If you haven't booked accommodation for keDezemba in January already, then you know the true face of horror when trying to find SOMETHING over the festive period that will give you some semblance of a summer holiday.
But this desperation can attract the scum of the internet, lying in wait to pounce with their 'too-good-to-be-true' deals, sometimes even sounding like a completely normal offer of accommodation.
The folks over at Gumtree are no stranger to scams, and have a few handy tips for spotting the fakes from the actual real offers.
“Some people forget common sense when they’re under pressure on a deadline to find somewhere to stay,” says Gumtree SA's general managing director Claire Cobbledick.
She also comments that renting out property the advertiser doesn't own or renting out to several people at the same time is the most commons scam out there.
ALSO SEE: Summer Safety: How to turn the tide on beach dramas this festive season
Here are more tips on how to spot them:
Sometimes the red flag is in the photos
Scammers can pull photos from professional property sites, and sometimes the photos aren't even of the actual place. Be wary of low quality, cropped and pixelated photos (even scammers get lazy over the holidays) and ask the advertiser to see more photos of the place before making your booking.
You can also use Google Street View to make doubly sure the photos match the address.
Use your connections
If you know someone who lives nearby the property, or knows the area well, ask their advice on the property and if they've heard of the advertiser before. You can also find a Facebook group of the community you're visiting and see if they know about the advertiser.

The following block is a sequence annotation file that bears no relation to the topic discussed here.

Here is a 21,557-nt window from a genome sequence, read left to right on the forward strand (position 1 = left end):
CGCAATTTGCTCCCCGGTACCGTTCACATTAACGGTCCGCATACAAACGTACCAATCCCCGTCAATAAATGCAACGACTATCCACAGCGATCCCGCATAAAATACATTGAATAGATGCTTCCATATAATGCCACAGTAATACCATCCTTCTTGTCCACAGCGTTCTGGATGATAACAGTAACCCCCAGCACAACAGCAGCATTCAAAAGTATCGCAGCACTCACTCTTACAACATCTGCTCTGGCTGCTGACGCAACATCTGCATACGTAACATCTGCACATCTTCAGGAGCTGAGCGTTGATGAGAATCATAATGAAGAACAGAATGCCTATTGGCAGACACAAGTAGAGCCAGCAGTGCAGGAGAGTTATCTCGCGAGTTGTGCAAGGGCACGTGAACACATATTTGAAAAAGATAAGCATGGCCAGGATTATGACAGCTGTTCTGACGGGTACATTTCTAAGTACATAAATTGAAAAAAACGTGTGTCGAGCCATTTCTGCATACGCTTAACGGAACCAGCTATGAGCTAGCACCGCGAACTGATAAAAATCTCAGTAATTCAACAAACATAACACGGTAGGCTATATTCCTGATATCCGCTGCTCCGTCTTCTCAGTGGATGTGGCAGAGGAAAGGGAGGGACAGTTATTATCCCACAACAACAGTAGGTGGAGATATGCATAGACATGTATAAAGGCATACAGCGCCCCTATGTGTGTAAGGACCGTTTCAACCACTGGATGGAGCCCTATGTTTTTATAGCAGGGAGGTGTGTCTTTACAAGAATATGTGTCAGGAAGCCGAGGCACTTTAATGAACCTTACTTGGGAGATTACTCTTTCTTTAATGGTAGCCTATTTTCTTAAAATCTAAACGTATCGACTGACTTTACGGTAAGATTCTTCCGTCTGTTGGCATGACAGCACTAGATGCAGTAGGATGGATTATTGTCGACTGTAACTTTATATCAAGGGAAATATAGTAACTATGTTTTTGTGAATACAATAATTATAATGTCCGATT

Word of mouth via social media can travel faster than the speed of light.
SEE: SANParks warns of social media scams, copyright infringement
References are your best friend
If you're having serious doubts, ask for references of previous guests. This will help not only confirm the advertiser's legitimacy but will also give you an idea if the accommodation is really as amazing as it looks in the photos. You can also make a quick Google search and see if any warnings pop up from forums and review websites. They could also have duplicate advertisements on different websites, which should trigger a red flag as well.
References might even have some great tips for what to do and see in the area.
If the price sounds ridiculous, then the advertiser probably is. To be fair, there are some legitimate reasons for offering a cut-price offer last-minute (like last-minute cancellations with no refunds) but if no logical explanation is provided for the price, then you got yourself a B-grade scammer.
Also if they keep hounding you for immediate payment, then it's safer to just back away from the computer.
SEE: Festive Season scamming: R7m Durban travel agency fraud appears to be 'intentional bust-out'
Get them digits
As soon as you start interacting with a potential holiday-saving rental, make sure you get as many direct contact details as you can. These can quickly provide a clue on whether it's legit, especially if they're being evasive on providing contact details.
Some things to look out for are bad spelling, a foreign phone number and an email address that is more a description of the property than someone's actual name (firstname.lastname@example.org is probably not legit).
SEE: SA scams that will make you do a double take
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